Design the space that allows individual work, collaboration plus awareness about what is going on

One of the essential pillars of collaboration is the configuration of space and people so that they are able to do all aspects of collaboration:

The above is from page 23 of Eigenbrode, S. D., Martin, T., Wright Morton, L., Colletti, J., Goodwin, P., Gustafson, R., Hawthorne, D., Johnson, A., Klien, J. T., Pearl. S., Richard, T., and Wolcott, M. (2017) Leading large transdisciplinary projects addressing social-ecological systems:  A primer for project directors.

The goal is to create space where people have:

  • Uninterrupted, quiet space to focus on the tasks at hand
  • Private space to conduct phone calls or private meetings (e.g. for personal feedback)
  • Spaces for meetings with technical support for screen sharing and bringing in others by video
  • Space for informal discussion, e.g. around a coffee machine, the printer
  • Spaces where people can casually bump into each other (noting that they are not “heads down” not to be interrupted).  Halls and where various facilities are placed (e.g. restrooms) are key.
  • Awareness of what others are doing, especially where they are having difficulty with a subtask for which others might help.
  • Shared facilities, e.g. special lab equipment
  • With daylight to penetrate to ground people in their environment

Often a designer of space has to balance the need for space for “heads down” work and the need for bumping into each other for collaboration and awareness of what others are doing.  In one key study at Ford Motor Company, our observations of people put in team rooms instead of offices and assigned only one project at a time showed that awareness and spontaneous helping were key to the surprising doubling of productivity shown by all six teams in the study (Teasley et al, 2002).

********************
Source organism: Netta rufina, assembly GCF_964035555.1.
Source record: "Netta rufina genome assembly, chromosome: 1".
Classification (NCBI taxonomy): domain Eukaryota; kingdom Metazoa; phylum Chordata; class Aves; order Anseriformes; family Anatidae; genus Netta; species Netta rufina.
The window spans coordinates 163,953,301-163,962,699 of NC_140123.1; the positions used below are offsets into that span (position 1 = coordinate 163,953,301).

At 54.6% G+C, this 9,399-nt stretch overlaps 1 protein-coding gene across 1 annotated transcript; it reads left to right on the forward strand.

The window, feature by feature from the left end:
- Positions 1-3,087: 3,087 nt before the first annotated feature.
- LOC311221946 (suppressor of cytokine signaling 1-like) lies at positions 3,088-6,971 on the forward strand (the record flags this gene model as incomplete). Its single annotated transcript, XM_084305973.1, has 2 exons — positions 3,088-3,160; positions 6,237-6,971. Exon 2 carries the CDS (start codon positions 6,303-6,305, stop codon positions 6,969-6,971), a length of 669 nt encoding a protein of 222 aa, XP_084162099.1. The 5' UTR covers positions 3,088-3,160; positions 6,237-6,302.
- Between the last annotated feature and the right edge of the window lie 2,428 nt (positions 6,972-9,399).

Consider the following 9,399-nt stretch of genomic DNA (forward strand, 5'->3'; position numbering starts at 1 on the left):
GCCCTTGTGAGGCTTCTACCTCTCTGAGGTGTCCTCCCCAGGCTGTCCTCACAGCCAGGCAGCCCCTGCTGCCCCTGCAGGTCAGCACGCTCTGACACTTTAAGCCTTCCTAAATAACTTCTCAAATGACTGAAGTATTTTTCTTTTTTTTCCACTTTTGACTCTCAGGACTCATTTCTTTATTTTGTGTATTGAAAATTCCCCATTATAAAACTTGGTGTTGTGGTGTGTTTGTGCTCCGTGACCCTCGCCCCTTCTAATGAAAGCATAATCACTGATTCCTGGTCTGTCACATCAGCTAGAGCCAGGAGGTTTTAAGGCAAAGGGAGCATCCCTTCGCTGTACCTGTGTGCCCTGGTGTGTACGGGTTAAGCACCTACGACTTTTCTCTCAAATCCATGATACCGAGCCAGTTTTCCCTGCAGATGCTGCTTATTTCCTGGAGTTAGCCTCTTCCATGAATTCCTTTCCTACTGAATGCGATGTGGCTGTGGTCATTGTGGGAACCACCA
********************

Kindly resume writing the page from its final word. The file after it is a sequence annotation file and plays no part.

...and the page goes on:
A more technical approach is to use a method from Architecture called Space Syntax (Wineman, et al, 2009, 2014).  Space syntax calculates a number of things about a person’s office and the distance to other people’s offices, the traffic volume on each hall, and the time spent in a spot where people convene, like the printer or coffee machine.  High traffic, low distance, and time spent with others different from you at a gathering spot were associated with high innovation, but not necessarily getting that innovation to market.  Having people around you who are like you is associated with being able to take the innovation and getting it to work, either to those who need it or to market.  It is important to distinguish the two phases of innovation and productivity.  Presumably, the software development teams in Ford Motor Company were of the second sort, where being with similar others was very effective.  Coming up with what the software could do, however, might be associated with mixing people in the halls (e.g., with offices of different kinds of people near each other) or having them talk at the convening point.

J.S. Olson, based on the references, below.

Teasley, S., Covi, L., Krishnan, M. S., and Olson, J. S. (2002)  Rapid Software Development through Team Collocation, IEEE Transaction on Software Engineering, 28(7), 671-683.

Wineman, J. D., Kabo, F. W., and Davis, G. F. (2009) Spatial and social networks in organizational innovation.  Environment and Behavior,  41(3) 427-442.

Wineman, J. D., Hwang, Y., Kabo, F., Owen-Smith, J., and Davis, G. F. (2014)  Spatial layout, social structure, and innovation in organizations. Environment and Planning and Design. 41, 110-112.